CHEYENNE, Wyo. — A federal judge received improper proposals — which he neither reviewed nor considered — regarding how he should decide on the high-profile corner-crossing trespass case, according to a ruling he filed Friday.
Chief U.S. District Judge Scott Skavdahl commented on the irregular suggestions as he concluded that four Missouri hunters were not guilty of trespass for crossing through the airspace above a corner of Fred Eshelman’s Elk Mountain Ranch in Carbon County.
Before making his decision in the civil case “and with greater frequency in recent weeks,” there were various attempts by phone and email to sway him, Skavdahl wrote. That lobbying came from people who were not authorized to participate, making it improper under court rules and the general concept of justice.
“These submissions have come from people who are not parties to this case, and who, unlike the [approved] parties, have not been given permission by the court to tender a submission that can be viewed and responded to by all parties,” Skavdahl wrote. “[T]he court has neither reviewed, or considered the submissions as part of examining the issues in this case.”
Interested parties have an avenue to participate in such legal skirmishes and several took advantage of that in the civil suit brought by Eshelman. Skavdahl’s court granted Backcountry Hunters and Anglers, Wyoming Stock Growers Association and Wyoming Wool Growers Association “amicus” status, for example, allowing them to file briefs supporting their interpretations of trespass laws.
But others are not supposed to have what’s known as ex-parte, or one-sided, communications with the judge, according to judicial rules and practices. Court staff filtered the surge of “improper submissions,” the judge wrote.
The hunters never set foot on Eshelman’s land as they stepped from one piece of public property to another in an area of checkerboard-pattern land ownership, according to court filings. Yet, their hunts on public land in 2020 and 2021 resulted in criminal charges and Eshelman’s civil suit.
A Carbon County jury found Bradly Cape, Phillip Yeomans, John Slowensky and Zach Smith not guilty of criminal trespass last year.
Eshelman filed his civil suit seeking more than $7 million in damages and it advanced from state to federal court due to the involvement of federal property managed by the Bureau of Land Management. In Friday’s ruling, Skavdahl said that corner crossing on foot in the checkerboard area does not constitute trespass.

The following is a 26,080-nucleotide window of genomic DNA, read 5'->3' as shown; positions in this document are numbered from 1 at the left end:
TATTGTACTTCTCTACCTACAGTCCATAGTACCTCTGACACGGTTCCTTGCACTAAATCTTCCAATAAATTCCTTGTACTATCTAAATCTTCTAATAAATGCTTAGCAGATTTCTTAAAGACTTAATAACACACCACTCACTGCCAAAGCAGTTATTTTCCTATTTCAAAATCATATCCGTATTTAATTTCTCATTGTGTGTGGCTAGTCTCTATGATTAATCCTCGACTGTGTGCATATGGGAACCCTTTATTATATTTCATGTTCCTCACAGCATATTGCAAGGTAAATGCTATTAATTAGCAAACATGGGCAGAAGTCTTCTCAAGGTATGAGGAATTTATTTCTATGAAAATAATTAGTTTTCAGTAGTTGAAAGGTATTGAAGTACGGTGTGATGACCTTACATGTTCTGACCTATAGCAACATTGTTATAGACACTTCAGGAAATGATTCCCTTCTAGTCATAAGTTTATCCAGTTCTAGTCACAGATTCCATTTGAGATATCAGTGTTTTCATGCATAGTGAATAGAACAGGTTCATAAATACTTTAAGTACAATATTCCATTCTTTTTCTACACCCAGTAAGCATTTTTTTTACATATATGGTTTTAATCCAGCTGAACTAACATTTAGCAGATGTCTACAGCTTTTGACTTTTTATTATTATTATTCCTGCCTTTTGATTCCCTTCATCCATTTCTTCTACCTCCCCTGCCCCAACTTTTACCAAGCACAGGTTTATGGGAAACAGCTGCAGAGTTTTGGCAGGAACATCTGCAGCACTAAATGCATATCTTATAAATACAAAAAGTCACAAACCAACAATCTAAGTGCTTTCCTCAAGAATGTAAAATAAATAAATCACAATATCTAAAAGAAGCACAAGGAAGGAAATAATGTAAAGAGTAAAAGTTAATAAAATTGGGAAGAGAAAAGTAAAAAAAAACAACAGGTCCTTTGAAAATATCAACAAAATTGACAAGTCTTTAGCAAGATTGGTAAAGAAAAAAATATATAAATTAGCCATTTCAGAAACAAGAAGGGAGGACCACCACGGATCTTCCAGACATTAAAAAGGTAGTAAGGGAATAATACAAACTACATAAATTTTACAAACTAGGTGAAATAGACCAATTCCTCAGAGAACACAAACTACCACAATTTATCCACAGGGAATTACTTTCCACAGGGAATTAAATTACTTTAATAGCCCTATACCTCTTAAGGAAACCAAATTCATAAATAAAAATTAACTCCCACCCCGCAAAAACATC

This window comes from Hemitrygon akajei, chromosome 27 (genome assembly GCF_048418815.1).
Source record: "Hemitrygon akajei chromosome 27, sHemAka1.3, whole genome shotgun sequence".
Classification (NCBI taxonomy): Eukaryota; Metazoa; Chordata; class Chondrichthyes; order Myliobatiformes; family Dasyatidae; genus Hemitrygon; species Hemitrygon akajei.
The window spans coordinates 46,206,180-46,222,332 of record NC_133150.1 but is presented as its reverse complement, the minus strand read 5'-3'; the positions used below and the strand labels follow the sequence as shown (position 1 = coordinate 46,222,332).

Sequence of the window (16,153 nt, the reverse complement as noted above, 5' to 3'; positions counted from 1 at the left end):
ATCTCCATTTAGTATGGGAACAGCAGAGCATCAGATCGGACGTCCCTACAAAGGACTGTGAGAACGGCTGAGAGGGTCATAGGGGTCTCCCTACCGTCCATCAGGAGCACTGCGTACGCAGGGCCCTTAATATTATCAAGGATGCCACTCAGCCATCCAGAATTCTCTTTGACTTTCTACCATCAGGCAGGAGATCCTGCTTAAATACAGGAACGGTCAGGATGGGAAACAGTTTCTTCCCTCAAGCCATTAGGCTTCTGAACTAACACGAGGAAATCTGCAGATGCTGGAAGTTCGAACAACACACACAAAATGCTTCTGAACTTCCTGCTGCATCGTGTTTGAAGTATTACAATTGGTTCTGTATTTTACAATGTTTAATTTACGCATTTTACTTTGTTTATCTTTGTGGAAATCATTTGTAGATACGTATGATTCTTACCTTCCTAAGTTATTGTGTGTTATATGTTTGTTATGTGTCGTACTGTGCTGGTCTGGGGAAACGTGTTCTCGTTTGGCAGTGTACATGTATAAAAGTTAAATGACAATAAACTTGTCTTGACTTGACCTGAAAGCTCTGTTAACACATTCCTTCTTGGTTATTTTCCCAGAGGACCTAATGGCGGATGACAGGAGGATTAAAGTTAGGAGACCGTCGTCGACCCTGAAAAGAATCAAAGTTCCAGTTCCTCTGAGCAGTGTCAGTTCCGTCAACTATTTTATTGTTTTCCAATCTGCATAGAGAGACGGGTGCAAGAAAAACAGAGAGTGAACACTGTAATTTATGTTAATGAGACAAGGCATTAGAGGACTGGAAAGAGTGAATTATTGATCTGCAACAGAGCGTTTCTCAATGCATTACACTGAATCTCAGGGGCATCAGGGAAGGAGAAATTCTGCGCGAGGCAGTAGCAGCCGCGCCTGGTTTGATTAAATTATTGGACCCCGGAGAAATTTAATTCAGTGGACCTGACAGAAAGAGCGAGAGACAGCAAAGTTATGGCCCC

An attorney for the hunters said he expected an appeal. Skavdahl also found that one issue — not related to corner crossing — remains undecided.
That’s whether digital marker “Waypoint 6” placed by hunter Smith in the onX Hunt mapping app proves he was on Elk Mountain Ranch at one point. Smith said he never set foot on the ranch and his lawyers say Waypoint 6 could have been made from anywhere.
A trial date for that remaining issue is set for June. If the Waypoint 6 kerfuffle does go before a jury, Eshelman could receive no more than nominal damages of $100 if he prevails, Skavdahl wrote Friday.
Meantime, the judge penned a lesson in jurisprudence, first by quoting precedent. “Whereas the fundamental function of a legislature in a democratic society, assumes accessibility to [public] opinion, the judiciary does not decide cases by reference to popular opinion.”
“The founders of the United States sought to insulate the Judicial branch of government from public opinion so judges could apply and be influenced only by the law, not by popular opinion or public polling,” Skavdahl wrote. “The court has done its utmost to decipher the applicable law and apply it to the facts of this and every case.
“To the extent of this court’s determination of the law is believed to be erroneous, the remedy is for a party to take in an appeal.”